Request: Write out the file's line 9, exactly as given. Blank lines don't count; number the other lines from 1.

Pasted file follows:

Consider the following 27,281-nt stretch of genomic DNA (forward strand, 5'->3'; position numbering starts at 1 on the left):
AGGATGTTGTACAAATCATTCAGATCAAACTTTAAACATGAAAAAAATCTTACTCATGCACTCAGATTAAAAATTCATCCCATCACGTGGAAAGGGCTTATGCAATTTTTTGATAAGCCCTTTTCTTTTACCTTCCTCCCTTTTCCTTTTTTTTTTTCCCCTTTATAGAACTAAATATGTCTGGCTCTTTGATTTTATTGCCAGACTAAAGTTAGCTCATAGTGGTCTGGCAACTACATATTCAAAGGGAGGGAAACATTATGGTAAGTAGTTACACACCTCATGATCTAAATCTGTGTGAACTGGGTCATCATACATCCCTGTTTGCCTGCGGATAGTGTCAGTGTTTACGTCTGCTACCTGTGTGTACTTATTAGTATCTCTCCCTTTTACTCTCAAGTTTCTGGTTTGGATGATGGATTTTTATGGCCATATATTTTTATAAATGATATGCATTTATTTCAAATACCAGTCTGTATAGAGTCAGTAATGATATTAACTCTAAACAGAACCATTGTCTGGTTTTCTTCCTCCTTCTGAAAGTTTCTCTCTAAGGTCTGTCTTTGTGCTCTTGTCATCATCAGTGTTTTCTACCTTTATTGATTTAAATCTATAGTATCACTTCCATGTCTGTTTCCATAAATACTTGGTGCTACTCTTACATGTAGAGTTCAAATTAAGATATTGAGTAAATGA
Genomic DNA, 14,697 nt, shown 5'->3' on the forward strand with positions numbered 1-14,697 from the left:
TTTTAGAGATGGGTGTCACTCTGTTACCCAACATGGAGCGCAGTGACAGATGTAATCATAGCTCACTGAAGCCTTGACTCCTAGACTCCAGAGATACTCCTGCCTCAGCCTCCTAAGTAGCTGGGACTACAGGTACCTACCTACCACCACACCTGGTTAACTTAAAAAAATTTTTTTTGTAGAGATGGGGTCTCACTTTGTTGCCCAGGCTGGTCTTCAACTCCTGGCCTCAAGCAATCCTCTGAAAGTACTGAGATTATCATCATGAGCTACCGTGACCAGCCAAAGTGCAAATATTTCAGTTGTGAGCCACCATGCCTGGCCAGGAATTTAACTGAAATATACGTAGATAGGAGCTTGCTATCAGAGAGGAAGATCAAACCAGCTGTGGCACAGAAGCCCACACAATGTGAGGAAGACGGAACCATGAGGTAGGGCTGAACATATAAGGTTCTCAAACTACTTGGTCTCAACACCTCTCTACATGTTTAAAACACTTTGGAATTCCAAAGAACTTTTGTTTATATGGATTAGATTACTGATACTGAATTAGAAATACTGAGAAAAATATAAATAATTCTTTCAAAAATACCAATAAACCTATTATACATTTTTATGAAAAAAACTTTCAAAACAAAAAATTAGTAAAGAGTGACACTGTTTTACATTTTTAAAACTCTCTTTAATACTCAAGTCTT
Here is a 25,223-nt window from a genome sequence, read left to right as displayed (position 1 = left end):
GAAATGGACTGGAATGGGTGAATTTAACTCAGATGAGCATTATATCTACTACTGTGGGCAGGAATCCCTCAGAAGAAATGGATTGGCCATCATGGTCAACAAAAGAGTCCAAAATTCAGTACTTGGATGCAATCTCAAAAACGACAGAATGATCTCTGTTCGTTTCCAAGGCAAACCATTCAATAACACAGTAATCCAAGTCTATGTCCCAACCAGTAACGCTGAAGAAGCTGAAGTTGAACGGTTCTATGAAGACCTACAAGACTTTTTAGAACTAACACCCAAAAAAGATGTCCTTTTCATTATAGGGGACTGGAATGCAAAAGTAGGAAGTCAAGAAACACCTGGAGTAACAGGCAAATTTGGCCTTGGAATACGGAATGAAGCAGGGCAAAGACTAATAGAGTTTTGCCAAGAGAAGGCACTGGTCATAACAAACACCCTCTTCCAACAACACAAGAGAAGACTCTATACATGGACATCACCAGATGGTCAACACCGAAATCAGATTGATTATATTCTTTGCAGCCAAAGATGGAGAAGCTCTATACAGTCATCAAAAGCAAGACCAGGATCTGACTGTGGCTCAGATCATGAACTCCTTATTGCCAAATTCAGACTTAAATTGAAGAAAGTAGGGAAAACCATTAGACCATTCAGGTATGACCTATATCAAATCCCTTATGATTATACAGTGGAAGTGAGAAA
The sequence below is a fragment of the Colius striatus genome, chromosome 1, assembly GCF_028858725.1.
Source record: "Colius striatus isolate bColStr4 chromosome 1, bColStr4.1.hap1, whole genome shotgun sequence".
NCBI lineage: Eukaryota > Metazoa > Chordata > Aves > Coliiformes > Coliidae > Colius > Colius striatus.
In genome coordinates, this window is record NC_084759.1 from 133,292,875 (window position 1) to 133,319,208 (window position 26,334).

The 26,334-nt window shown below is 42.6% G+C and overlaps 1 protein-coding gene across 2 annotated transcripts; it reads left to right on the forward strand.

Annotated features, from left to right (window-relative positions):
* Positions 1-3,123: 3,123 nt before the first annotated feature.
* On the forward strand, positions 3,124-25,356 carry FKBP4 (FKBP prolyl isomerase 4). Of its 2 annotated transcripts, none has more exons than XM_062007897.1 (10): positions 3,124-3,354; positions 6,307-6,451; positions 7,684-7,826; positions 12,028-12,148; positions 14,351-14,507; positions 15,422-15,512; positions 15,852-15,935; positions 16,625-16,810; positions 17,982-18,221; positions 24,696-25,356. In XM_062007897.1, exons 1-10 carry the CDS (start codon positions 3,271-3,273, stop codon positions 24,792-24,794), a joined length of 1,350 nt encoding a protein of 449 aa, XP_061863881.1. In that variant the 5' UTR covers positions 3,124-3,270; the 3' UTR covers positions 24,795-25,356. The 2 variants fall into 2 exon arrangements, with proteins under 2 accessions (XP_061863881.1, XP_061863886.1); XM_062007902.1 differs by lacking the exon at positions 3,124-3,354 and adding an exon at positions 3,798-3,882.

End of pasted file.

NCBI lineage: Eukaryota > Metazoa > Chordata > Aves > Coliiformes > Coliidae > Colius > Colius striatus.